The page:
After this we had a Hawk Owl perched by what was presumably a nest in an old Black Woodpecker hole and then a Black Woodpecker came and started drumming nearby and then we finished the day with another Great Grey Owl on the nest!

Combine this with a singing Ortolan (heard only), singing Cuckoos, Slavonian Grebe, Red-backed Shrike and the commoner woodland birds including Parrot Crossbill then it was a great day, but boy was it hot!
Despite conditions being clearly suitable for owls there was once again a scarcity of raptors with just a single Kestrel, a brief view of a probably Honey Buzzard and a distant dot that was most likely Goshawk. Given that both GG Owls were breeding on old Buzzard nests it is strange that we didn’t see one!

Great Grey Owl (lappugle) - she seemed to still be incubating so it is a realtively late season
Hawk Owl (haukugle). The same bird in both pics and the presumed nest site in the middle

Red-backed Shrike (tornskate)

my first Fritillary butterfly of the year - a Pearl Bordered (rødflekket perlemorvinge)

And this video is of the other Great Grey Owl nest where the sitting bird was panting in the heat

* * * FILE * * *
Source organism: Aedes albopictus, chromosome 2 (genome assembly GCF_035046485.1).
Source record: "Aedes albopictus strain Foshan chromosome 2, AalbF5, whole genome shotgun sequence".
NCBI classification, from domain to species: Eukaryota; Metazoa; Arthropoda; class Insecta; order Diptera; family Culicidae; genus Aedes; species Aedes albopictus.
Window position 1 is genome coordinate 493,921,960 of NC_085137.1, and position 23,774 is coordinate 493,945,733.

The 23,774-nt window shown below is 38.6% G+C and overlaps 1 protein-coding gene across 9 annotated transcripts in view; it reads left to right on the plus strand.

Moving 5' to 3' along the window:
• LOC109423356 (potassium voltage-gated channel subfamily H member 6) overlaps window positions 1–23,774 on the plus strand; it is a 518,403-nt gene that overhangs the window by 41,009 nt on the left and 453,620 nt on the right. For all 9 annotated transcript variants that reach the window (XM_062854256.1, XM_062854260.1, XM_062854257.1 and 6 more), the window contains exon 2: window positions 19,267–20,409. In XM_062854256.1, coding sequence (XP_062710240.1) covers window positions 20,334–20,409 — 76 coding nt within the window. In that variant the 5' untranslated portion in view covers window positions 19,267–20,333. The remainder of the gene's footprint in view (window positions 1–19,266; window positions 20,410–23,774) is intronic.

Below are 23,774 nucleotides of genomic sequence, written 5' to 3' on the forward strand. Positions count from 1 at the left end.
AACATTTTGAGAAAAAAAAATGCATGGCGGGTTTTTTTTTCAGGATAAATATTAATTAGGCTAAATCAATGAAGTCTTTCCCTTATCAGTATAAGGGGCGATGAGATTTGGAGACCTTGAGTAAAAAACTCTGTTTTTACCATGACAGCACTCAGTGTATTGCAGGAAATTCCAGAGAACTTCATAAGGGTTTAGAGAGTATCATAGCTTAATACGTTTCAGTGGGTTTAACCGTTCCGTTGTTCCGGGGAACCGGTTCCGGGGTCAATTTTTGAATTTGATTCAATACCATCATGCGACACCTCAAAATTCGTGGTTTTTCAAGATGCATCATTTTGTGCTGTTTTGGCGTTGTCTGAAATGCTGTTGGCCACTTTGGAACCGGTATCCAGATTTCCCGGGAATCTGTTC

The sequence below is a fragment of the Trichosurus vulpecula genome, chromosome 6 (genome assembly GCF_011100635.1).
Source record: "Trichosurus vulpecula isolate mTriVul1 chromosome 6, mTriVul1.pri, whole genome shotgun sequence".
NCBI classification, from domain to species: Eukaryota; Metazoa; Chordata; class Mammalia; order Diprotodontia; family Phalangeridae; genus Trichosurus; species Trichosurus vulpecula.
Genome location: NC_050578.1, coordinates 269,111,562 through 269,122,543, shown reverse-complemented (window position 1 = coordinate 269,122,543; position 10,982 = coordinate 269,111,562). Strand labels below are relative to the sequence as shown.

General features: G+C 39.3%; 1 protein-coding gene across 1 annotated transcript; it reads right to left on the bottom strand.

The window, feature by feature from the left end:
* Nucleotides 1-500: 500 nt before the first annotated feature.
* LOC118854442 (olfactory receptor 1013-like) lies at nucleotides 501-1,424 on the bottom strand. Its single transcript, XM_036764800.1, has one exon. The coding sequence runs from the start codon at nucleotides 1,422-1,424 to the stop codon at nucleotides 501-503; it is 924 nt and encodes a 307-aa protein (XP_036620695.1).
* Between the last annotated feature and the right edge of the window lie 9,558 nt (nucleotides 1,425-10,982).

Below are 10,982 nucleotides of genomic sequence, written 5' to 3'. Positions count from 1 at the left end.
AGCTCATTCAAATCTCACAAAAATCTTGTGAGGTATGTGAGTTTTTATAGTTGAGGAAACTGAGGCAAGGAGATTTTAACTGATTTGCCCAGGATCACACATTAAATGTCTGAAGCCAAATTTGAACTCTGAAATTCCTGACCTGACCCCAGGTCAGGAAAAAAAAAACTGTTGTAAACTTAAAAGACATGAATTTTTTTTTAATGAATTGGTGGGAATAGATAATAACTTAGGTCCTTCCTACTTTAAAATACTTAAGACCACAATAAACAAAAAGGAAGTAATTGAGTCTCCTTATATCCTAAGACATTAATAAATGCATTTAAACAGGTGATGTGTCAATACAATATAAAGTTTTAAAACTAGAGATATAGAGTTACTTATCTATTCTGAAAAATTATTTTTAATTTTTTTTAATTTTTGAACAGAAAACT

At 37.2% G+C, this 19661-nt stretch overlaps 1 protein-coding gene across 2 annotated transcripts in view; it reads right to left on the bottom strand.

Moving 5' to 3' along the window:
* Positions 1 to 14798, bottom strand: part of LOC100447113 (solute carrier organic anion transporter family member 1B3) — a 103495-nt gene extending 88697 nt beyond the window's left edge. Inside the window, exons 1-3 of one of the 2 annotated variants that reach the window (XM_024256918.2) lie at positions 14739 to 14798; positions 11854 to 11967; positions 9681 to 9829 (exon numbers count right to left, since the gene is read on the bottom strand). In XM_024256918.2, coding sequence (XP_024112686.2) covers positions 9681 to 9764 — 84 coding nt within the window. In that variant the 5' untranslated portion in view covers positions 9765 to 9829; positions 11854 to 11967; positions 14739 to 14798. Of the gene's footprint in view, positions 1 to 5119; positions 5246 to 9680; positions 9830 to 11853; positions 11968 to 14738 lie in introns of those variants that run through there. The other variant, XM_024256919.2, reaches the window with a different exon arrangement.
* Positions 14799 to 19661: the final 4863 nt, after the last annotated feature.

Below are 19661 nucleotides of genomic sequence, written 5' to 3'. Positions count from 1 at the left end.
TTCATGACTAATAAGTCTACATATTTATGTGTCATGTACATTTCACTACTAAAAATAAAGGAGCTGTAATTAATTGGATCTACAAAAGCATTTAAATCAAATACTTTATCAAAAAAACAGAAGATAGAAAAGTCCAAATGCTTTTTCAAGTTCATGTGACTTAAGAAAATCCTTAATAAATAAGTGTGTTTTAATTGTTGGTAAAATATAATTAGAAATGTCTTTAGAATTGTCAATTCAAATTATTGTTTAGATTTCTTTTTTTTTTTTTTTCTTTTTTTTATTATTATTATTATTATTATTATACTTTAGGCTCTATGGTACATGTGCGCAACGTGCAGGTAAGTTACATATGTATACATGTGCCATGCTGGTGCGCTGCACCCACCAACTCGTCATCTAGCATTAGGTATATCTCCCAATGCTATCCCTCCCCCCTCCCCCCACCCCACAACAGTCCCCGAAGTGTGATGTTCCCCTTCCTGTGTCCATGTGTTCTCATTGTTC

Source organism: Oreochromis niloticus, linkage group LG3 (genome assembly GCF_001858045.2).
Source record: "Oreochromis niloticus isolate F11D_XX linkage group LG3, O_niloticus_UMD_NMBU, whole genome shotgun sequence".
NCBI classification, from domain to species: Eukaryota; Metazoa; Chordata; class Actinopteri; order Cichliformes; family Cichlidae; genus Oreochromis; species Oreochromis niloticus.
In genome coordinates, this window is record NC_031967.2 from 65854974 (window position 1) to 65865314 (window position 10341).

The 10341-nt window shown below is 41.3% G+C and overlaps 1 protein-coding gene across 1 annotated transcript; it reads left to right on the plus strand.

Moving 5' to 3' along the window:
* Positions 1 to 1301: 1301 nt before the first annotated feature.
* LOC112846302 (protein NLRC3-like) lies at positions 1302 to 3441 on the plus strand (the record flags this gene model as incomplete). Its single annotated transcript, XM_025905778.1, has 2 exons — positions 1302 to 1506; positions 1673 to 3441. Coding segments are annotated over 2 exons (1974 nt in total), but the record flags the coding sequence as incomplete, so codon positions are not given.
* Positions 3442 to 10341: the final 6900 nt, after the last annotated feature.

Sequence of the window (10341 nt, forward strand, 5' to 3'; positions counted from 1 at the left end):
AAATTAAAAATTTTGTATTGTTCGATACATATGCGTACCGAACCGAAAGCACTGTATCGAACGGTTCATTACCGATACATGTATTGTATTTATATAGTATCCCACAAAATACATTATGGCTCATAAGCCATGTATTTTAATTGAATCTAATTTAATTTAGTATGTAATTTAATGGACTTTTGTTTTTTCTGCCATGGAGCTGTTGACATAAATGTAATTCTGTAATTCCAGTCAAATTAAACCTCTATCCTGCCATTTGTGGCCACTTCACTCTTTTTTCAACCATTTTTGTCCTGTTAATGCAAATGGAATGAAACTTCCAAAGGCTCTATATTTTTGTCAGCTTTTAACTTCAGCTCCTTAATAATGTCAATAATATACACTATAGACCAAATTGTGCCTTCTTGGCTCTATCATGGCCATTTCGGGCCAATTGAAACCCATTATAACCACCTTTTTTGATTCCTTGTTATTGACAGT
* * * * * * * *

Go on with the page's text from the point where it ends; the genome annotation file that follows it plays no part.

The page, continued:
Friday, 25 May 2018

Nocturnal outings and Hazel Grouse

A nocturnal trip to Maridalen on Wednesday night revealed Woodcock and Snipe but nothing more interesting. It would appear that another 3 birders were also out during the course of the night and it seemed I missed a Marsh Warbler and lots of Tawny Owls (I have yet to note this species in 2018!).

On Thursday I biked a but around Oslo and failed to find Black Redstart even though one seems to have settled down at last years breeding site. A flyover Hobby here though was a good bird. I found a singing Icterine Warbler just a stone’s throw from the house which is a god urban record but found no House Martins at a colony that has seemed to decline year for year and maybe now is over. It is possible though that the extremely hot weather we are having has meant that nest building is impossible and they may just be waiting for rain or else have moved elsewhere (there are quite a few in Maridalen).